By Jug Suraiya
May 5, 2020
One of the most famous scientific conversations consists of a two-line exchange between Albert Einstein and Niels Bohr. Averse to the randomness of quantum mechanics, Einstein brushed it aside with a dismissive, “God doesn’t play dice with the universe.” To which his friend and colleague, Bohr, replied, “Please stop telling God what to do.”
That two of the greatest scientists should cite God as an arbiter in a scientific dispute shouldn’t cause any surprise to those who see no innate contradiction between the spirit of religion and that of science.
Indeed, far from being in an adversarial relationship the two chime elegantly together in perfect harmony. Both represent a common search for knowledge about the origin and nature of the cosmos, and our relationship with it.
Why then is it that they are often seen to be at loggerheads with each other, as in the case of the ongoing battle between Darwinian Evolutionists on the side of science and Creationists on that of religion?
The answer lies in the concept of dogma, an article of faith that is beyond any doubt or debate. In the predawn of history our forebears interpreted natural phenomena, the rising and setting of the sun, the waxing and waning of the moon, solar and lunar eclipses, by attributing them to supernatural entities, which had to be propitiated by worshipful ritual and the offering of sacrifices.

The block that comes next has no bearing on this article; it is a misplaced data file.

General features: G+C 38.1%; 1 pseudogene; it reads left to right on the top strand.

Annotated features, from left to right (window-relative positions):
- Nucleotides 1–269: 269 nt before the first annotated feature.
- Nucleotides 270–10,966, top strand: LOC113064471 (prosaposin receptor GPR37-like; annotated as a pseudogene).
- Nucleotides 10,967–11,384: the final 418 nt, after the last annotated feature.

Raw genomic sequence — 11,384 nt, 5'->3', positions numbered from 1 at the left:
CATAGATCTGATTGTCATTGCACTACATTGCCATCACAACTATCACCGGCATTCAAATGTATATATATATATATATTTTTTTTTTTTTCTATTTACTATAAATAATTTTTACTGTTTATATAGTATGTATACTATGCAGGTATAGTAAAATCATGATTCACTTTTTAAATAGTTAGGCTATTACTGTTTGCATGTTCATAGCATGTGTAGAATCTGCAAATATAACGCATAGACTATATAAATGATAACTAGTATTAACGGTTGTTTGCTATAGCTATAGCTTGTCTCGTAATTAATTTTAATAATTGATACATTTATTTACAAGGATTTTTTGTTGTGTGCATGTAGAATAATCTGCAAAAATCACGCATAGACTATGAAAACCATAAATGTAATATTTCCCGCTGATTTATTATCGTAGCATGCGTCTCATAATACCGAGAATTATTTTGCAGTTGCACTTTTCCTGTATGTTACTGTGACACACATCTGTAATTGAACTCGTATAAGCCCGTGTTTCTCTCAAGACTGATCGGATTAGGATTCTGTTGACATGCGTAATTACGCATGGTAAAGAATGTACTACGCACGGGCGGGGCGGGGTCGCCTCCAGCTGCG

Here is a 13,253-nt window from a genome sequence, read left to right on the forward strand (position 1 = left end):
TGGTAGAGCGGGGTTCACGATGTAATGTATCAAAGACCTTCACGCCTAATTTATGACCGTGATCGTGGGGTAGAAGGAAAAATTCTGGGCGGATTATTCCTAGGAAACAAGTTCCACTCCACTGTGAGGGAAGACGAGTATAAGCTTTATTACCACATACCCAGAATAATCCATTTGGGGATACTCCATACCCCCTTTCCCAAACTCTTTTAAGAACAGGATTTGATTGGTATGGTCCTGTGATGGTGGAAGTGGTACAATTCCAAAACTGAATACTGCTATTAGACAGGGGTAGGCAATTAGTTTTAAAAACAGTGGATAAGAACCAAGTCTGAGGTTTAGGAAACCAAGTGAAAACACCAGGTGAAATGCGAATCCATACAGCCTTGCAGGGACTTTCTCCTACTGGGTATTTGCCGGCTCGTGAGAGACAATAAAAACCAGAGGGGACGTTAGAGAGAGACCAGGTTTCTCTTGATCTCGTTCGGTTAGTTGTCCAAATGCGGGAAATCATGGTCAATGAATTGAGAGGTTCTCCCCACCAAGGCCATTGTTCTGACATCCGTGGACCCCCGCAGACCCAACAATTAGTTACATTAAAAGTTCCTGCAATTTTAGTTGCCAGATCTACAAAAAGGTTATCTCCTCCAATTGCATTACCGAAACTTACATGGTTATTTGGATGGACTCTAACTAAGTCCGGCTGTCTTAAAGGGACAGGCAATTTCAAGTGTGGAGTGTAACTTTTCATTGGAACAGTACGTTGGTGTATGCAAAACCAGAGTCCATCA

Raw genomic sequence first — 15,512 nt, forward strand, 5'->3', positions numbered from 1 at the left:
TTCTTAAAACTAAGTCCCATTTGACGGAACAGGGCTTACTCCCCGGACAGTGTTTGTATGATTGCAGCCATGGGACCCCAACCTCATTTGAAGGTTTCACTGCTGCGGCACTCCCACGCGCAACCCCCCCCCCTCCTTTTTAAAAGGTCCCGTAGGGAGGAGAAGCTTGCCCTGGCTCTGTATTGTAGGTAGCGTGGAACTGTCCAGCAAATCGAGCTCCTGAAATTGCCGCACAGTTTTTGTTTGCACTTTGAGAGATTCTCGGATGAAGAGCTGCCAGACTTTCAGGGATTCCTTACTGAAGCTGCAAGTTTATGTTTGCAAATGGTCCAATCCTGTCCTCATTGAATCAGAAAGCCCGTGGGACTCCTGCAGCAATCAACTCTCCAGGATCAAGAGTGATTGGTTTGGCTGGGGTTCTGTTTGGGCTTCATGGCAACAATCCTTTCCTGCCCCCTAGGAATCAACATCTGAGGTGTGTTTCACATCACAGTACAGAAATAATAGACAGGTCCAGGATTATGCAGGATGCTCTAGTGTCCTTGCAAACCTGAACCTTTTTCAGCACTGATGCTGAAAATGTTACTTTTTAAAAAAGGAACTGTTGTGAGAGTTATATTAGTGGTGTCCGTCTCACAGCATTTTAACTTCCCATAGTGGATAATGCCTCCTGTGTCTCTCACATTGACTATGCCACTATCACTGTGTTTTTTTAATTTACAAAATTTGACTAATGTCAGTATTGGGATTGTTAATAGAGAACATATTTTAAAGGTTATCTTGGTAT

Such animistic rites helped humans to be in consonance with nature. These practices, and the mythologies which gave birth to them, were a metaphor for the universe, a form of poetry before the invention of the written word.
Such metaphoric interpretations were a reflection of reality devised to help consciousness focus better on what was being reflected, but over time through repetitive tradition, the reflection came to be seen as the reality itself, the mirror was mistaken for the light, which does not generate, but only transmits. This was the seed from which dogma sprang.
Dogma smothers the spiritual essence of wonder and awe, which is at the heart of all true religion, and replaces it with mechanistic obeisance. Dogma turns religion into religiosity.
It is dogma that comes into conflict with science, whose guiding principle is that truth is not a destination but a ceaseless quest.
Now in the midst of the coronavirus pandemic, one of the biggest challenges’ civilisation has ever faced, it is more imperative than ever that science and religion come together to shield from mortal harm both the body and the soul of humanity.
It is with this in view that leaders representing a multiplicity of faiths have issued a statement on the necessity of recognising the synergy between religion and science. Describing religion as “The most powerful means of mobilising the human conscience to serve the common good”, the statement has categorically denounced the “fanaticism, superstition and contempt for science that are being expressed in the name of religion”.
Even as science strives to find a way to stem the fatal tide of the pandemic, salve has also to be sought for the grievous wounds of the spirit.
The essential unity of science and religion has perhaps never been better expressed than by astrophysicist Stephen Hawking, who described his lifework as an attempt to “know the mind of God”.
Is that science speaking, or religion, or both in one voice?
Original Headline: Interfaith meets and spirituality of science
Source: The Times of India